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Richard joined Army in 1989 and successfully reached the
rank of Warrant Officer Class 2 (WO2). He completed 25-years’ service with the
Royal Engineers and saw operational duty in Bosnia, Iraq and Afghanistan.
On his final tour Richard lost many colleagues and civilian co-workers, and in November 2013 he was diagnosed with PTSD as a result of his experiences. Richard knew he was struggling with his mental health, but felt he should ‘man-up’. He didn’t want his mental health to impact his career but wanted to ‘prove himself’. It wasn’t until March 2015 that Richard was medically discharged due to his PTSD and he left the Army.
Richard struggled with the transition into civilian life. He secured a good job with the RecoveryCareer Services (RCS), but found tough to cope with mentally so made the decision to take a few months away from employment to give himself time to process his leaving the Army.
Without his career, Richard was ‘all over the place’ and was subsequently referred to Walking With The Wounded’s mental health programme, HeadStart, via Combat Stress. Head Start was able to put Richard in contact with a private therapist.
“Head Start has been fantastic – the provision of funding saved me, really. I was in a really bad place but my therapist has helped give me the tools to help me cope.” - Richard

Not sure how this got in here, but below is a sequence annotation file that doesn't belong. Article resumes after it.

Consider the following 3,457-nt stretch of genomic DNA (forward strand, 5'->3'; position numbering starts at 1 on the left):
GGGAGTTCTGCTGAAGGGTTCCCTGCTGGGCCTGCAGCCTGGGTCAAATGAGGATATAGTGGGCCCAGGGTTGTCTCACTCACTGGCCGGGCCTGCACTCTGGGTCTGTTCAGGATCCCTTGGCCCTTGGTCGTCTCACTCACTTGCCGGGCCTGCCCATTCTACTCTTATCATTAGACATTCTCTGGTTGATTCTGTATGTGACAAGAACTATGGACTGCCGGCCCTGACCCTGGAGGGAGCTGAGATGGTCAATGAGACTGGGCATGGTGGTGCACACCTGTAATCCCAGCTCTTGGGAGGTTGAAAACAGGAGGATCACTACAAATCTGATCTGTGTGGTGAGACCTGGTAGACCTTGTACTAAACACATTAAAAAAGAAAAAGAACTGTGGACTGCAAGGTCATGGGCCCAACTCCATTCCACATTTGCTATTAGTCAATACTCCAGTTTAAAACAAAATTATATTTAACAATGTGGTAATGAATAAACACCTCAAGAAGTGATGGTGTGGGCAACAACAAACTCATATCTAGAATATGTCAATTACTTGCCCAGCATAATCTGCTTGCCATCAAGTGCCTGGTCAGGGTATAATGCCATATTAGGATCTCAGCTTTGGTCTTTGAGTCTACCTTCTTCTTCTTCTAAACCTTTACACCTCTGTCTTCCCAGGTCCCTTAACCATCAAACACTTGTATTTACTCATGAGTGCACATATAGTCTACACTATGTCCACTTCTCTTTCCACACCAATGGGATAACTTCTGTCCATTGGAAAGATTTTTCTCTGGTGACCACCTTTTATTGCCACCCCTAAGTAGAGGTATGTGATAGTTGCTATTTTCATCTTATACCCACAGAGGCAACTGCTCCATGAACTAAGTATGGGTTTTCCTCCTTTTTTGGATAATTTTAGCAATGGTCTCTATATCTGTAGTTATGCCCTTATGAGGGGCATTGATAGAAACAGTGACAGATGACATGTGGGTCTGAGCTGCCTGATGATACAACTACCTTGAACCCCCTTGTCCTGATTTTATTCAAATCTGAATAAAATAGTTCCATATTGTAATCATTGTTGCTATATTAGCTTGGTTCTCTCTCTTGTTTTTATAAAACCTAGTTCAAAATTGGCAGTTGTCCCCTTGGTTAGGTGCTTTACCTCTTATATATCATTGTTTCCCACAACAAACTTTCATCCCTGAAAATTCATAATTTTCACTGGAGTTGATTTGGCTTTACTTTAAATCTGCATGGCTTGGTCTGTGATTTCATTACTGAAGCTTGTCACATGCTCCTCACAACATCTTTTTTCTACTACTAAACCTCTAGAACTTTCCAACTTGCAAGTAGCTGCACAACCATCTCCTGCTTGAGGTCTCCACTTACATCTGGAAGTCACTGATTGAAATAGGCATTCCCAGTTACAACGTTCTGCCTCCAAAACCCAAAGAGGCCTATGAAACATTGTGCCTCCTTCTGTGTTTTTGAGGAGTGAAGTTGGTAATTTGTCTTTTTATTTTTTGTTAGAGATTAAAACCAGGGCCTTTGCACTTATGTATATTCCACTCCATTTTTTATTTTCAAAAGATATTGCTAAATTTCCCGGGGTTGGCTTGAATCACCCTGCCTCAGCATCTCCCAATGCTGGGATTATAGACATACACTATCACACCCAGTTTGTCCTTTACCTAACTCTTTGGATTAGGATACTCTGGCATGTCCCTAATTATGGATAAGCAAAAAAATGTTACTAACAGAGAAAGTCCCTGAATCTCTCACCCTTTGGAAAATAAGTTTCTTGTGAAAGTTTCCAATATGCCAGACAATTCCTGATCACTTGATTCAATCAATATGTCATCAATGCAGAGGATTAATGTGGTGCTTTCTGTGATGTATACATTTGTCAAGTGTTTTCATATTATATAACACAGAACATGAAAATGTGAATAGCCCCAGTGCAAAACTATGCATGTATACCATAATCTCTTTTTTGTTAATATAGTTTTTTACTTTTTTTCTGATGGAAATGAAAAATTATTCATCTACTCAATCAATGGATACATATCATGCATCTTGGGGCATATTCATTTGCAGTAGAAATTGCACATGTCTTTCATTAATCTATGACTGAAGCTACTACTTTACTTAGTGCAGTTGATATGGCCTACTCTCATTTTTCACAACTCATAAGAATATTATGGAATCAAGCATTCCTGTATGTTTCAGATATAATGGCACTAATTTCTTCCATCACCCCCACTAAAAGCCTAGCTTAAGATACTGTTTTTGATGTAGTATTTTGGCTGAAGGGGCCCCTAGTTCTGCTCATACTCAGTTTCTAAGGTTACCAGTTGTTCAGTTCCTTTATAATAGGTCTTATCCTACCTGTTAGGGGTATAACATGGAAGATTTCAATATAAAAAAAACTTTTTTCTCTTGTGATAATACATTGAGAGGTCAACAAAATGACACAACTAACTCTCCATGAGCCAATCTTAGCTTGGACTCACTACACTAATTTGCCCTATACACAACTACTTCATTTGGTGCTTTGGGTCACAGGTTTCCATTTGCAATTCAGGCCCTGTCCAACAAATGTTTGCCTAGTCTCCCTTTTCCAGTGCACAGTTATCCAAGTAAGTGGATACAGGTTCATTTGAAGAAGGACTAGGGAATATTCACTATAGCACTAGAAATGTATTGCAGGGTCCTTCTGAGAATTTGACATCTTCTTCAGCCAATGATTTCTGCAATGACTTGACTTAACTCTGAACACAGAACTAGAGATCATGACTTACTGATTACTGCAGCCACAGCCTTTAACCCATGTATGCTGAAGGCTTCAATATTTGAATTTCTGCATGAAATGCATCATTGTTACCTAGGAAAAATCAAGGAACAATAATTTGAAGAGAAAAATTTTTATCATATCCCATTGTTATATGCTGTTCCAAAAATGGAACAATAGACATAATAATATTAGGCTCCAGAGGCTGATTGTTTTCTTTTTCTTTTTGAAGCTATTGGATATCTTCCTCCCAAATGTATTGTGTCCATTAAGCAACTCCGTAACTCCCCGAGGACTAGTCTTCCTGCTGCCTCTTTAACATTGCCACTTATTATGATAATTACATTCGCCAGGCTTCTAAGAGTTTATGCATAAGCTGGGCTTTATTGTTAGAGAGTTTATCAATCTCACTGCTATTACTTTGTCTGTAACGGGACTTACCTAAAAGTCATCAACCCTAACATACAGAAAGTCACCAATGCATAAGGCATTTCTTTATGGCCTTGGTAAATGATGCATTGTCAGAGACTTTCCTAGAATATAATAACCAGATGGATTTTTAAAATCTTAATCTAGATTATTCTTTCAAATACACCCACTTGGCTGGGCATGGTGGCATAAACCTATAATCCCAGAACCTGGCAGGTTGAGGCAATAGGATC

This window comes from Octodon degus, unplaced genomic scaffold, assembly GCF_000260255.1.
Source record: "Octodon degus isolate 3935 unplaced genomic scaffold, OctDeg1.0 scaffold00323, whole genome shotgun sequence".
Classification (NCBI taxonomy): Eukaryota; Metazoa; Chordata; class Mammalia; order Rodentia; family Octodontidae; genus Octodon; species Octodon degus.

Since seeing a therapist Richard is now able to talk openly about his mental health. He admits that he still struggles, but he now has the tools to cope and feels more like himself.
“I was ashamed, but I’m not anymore. I want to encourage other veterans to share their own stories,” says Richard. He believes that talking about PTSD and mental health generates vital understanding. “There is more beyond PTSD…all you need is for someone to take a punt on veterans [to realise their potential and worth],” he continues.
In November 2015, Richard returned to the RCS and began working as a Community Benefit & Armed Forces Engagement Manager. He loves his new job and finds that sharing his story with others helps to break down some of his own barriers. His boss understands his PTSD and very supportive.